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This post is provided by Konstantin Hondros, post-doctoral researcher at University of Duisburg-Essen in the DFG-funded research project “Organizing Creativity under Regulatory Uncertainty: Alternative Approaches to Intellectual Property”.

Though “alternative” (both as an adjective and a noun) has widespread meaning in contemporary society, it is not generally clear, what constitutes and conveys something to be (an) “alternative”. This blogpost’s goal is to offer a more nuanced understanding of the concept and ask how this can guide the use of “alternative” as an analytical lens. To begin with, I give an etymological account, then I look at “alternatives” in philosophy and its significance for epistemology, finally, I describe how social sciences make use of “alternative” in an evaluative manner. While from a philosophical perspective, “alternative” is rather a logical operator, in the social sciences “alternative” evaluates institutions, practices, or beliefs. This evaluative use can be either positive and empowering, ambivalent and skeptical, or even negative and destabilizing. I argue that it is this umbrella-term’s multi-facetted and evaluative nature that makes it analytically fruitful for social sciences.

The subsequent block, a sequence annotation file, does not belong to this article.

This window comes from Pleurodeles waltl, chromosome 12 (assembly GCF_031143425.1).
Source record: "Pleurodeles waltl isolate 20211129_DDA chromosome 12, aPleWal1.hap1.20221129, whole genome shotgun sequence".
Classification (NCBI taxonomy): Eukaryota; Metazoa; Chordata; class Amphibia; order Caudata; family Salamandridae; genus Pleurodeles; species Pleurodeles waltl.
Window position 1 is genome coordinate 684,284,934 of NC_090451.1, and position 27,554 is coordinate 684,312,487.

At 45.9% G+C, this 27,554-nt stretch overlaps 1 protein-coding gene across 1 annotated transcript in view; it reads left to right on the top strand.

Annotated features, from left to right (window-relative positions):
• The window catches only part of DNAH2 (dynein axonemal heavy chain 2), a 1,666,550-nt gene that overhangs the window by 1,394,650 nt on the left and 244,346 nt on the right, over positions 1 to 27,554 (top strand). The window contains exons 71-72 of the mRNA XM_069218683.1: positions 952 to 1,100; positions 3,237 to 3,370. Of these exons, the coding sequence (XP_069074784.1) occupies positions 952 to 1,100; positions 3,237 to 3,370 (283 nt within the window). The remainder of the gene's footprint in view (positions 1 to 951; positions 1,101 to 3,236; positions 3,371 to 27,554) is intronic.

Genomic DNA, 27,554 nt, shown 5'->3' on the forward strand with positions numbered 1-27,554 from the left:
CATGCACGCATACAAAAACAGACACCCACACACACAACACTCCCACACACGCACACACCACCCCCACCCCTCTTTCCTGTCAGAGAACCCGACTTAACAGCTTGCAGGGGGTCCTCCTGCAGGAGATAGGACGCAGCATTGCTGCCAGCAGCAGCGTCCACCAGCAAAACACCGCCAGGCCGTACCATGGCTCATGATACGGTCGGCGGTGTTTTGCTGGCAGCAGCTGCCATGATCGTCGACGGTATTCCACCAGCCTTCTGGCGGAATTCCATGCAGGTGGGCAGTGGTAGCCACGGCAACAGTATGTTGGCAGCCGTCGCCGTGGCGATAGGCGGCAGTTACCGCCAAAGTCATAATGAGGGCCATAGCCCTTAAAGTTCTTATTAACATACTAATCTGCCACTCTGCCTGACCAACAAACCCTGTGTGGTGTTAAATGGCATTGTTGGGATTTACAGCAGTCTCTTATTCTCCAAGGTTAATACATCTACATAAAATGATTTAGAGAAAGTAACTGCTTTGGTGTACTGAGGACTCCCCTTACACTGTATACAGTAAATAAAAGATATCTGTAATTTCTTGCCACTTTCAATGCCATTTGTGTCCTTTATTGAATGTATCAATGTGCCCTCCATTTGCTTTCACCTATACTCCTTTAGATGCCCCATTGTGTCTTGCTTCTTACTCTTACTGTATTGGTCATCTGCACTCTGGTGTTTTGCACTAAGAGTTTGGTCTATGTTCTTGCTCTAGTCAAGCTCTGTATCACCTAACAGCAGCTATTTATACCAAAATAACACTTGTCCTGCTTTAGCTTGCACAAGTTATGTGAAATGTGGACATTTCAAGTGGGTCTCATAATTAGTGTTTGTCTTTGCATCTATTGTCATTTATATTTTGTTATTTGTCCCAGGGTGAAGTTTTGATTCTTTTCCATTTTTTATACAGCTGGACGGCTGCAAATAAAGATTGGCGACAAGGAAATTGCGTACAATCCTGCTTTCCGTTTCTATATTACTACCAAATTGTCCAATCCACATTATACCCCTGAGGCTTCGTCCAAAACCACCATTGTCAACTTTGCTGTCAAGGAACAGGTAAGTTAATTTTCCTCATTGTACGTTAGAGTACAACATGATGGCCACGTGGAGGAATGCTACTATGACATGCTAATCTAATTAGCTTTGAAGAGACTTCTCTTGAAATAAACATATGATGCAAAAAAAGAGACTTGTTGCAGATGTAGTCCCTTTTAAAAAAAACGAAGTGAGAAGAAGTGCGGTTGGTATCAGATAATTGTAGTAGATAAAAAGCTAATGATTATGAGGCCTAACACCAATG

I thus develop the concept of alternative mainly for practical reasons. Our recently kicked-off DFG-funded project Organizing Creativity under Regulatory Uncertainty: Alternative Approaches to Intellectual Property pursues “alternatives” empirically. We take a closer look at how creative processes unfold when intellectual property (IP) is approached “alternatively” and what obstacles and uncertainties these processes encounter. We compare alternatives to the IP-regulations copyright and patent law with case studies from the music economy and the pharmaceutical industries. Differentiating “ alternatives” will inform our methodological and analytical proceeding as it will give as clearer picture of what we are actually dealing with empirically.

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The Book

Governance across borders: transnational fields and transversal themes. Leonhard Dobusch, Philip Mader and Sigrid Quack (eds.), 2013, epubli publishers.
September 2021
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